World’s Best Sight Word Strategy
When I’m working with teachers to improve student writing skills I’m often asked about sight words. Teachers can feel frustrated with their students’ lack of awareness when using sight words in their writing.
Why can students read them correctly but not write them accurately on their own?
The simple answer is that reading is an input activity, while writing is an output activity. While reading does take great attention and skill, writing require even more and at higher levels.
The first step in helping students improve their ability to spell sight words in their writing is to create an awareness of the words themselves.
When my students have faced spelling challenges I found it useful to reflect on my expectations of them as writers and what tools I was providing in the classroom. I found a mismatch between what I expected them to accomplish on their own and a lack of tools available to them.
One strategy I used to remedy this was my all time favorite way to display sight words.
With a magnetic word wall I can create the ultimate interactive spelling tool.
I attached magnetic tape, available at craft stores, to the back of laminated sight word cards I made and attached them to a magnetic board in my classroom. The board shown in these pictures is an old chalkboard in my Reading Room.
When I displayed the word wall in my first grade classroom I organized it along the bottom of two whiteboards, shown below. I found I wasn’t using the bottom part of my whiteboard much and it’s eye-level for my students. Perfect!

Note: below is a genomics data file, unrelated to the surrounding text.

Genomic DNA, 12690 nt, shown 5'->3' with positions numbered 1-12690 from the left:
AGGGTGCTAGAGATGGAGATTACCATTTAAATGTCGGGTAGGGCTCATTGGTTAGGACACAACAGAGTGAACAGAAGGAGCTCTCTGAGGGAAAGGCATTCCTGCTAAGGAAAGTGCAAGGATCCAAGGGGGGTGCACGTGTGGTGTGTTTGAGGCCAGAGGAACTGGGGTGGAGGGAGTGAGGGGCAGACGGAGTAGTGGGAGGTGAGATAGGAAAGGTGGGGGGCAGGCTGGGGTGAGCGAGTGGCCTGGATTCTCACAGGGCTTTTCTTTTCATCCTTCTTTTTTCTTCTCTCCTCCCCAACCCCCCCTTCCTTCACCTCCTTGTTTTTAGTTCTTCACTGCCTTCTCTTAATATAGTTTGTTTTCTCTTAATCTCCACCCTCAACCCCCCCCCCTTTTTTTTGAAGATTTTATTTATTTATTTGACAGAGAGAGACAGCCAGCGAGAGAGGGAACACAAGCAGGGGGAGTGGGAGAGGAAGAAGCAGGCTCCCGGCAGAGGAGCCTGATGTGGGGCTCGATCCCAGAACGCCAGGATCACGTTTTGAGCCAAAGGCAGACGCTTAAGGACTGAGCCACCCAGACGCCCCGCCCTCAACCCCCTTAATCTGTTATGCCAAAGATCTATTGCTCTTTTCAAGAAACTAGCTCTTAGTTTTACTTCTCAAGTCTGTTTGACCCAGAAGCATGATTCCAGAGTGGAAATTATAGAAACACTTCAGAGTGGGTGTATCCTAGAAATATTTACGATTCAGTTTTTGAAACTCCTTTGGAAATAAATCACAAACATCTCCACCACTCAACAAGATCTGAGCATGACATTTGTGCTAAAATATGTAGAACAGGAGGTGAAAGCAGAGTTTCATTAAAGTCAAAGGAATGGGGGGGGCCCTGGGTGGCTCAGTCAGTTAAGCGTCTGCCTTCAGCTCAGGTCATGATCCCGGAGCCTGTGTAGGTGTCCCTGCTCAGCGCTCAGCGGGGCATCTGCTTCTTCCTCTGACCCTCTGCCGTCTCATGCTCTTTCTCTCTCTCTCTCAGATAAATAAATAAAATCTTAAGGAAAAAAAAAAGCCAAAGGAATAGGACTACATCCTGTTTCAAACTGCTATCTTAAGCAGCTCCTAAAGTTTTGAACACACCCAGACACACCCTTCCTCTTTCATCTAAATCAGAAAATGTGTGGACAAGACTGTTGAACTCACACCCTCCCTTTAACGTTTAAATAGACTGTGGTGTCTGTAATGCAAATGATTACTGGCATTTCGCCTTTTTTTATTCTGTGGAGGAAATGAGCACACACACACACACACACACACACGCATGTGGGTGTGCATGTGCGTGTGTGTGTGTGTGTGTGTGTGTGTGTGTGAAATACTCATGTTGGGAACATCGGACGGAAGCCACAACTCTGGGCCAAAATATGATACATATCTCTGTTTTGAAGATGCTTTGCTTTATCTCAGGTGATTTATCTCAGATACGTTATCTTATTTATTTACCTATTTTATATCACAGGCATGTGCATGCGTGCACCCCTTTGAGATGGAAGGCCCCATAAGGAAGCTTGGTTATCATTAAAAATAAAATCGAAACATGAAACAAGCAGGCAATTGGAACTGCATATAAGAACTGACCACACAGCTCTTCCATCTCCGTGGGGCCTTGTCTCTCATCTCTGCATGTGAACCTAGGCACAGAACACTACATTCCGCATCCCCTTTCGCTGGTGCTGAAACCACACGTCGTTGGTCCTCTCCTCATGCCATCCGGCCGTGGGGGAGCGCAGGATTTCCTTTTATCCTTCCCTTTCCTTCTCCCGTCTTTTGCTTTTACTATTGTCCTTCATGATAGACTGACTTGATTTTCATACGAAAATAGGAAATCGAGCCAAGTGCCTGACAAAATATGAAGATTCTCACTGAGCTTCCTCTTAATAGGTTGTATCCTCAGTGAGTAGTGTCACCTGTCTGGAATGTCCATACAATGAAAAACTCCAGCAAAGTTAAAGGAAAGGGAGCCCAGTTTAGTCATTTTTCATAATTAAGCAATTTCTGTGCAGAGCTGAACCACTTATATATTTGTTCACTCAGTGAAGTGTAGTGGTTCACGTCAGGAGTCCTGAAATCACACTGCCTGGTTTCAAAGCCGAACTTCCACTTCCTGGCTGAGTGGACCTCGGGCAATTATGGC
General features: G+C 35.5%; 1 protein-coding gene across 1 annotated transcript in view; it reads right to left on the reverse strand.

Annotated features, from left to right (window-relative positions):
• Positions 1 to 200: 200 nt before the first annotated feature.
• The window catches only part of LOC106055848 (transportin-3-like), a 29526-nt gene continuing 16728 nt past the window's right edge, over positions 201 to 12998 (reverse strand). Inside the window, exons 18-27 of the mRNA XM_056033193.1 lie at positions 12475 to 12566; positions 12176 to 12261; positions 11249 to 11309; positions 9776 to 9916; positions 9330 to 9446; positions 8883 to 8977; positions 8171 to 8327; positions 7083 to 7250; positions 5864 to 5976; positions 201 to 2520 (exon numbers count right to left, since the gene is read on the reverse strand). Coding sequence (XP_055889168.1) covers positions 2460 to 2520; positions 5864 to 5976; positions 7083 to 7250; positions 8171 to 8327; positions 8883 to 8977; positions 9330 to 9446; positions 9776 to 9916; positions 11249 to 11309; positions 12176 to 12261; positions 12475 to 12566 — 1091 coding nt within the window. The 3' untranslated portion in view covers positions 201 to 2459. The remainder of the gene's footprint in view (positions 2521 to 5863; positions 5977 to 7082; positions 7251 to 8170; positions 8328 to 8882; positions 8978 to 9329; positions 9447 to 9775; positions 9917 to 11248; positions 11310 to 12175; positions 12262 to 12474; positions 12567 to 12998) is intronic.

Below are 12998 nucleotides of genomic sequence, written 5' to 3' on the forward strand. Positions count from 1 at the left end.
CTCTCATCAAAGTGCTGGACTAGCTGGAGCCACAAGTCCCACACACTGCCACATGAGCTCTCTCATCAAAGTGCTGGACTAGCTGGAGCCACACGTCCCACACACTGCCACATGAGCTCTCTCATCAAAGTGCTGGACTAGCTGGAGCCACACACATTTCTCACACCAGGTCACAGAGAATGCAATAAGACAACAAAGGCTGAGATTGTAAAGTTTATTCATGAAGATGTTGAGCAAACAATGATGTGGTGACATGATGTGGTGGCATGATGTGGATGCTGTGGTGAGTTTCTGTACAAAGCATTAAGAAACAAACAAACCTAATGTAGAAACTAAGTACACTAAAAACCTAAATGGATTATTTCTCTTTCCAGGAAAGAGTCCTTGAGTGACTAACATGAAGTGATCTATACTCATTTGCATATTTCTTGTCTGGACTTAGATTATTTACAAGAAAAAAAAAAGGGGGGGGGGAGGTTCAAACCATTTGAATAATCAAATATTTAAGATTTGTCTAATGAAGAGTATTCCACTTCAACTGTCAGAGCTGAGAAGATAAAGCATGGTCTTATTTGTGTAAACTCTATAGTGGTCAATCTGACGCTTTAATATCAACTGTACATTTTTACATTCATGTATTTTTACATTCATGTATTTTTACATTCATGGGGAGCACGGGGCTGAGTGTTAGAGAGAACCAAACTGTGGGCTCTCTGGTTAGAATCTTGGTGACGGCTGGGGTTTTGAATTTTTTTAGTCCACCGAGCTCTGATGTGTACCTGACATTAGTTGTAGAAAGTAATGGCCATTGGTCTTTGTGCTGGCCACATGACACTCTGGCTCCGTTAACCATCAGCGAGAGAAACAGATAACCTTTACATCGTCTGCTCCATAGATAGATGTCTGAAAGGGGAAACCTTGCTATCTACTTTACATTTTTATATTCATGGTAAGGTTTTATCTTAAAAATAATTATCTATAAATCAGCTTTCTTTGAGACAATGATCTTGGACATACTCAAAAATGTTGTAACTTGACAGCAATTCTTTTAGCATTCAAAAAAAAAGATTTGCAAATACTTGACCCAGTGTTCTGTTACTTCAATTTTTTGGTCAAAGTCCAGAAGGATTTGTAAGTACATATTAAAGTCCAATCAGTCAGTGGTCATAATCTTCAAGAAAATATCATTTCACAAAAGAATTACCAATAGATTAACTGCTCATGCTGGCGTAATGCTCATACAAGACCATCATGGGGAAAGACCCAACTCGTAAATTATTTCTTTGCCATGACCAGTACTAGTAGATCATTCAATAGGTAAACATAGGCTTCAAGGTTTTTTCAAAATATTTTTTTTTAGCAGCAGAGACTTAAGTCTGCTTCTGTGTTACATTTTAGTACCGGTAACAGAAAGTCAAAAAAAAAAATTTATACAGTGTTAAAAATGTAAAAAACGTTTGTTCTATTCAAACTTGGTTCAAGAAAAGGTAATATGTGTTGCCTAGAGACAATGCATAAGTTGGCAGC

Now my expectation of students using sight words correctly in their writing finally matched up with a student-friendly tool to accomplish the task. Our spelling rule was: If the sight word appeared on the wall, it must be spelled correctly in all forms of writing.
Students had the words at their fingertips and were encouraged to get up and use the wall any time they needed it.
Students would leave their desk, select the word they needed, and take it back to their seat for spelling assistance. They then immediately returned the word to its location on the wall.
I could finally hold student accountable for spelling in a motivating and age-appropriate way.
And by carefully controlling the words we added to the wall each week I could monitor student success more easily and make spelling a bit more manageable for students.
Another benefit to an interactive, magnetic word wall is that I can move the words around to build simple sentences or sentence frames during lessons. And there are many games using sight words that are easy to play on an interactive wall.
I found the interactive, magnetic word wall so invaluable a resource that I made sure to have one in every classroom I’ve ever taught in.
The laminated words last for years and it’s easy to replace one that’s been lost or damaged.
With a little work up front, you too can create an incredible tool for reading, writing, and spelling in your classroom. Will you give it a try?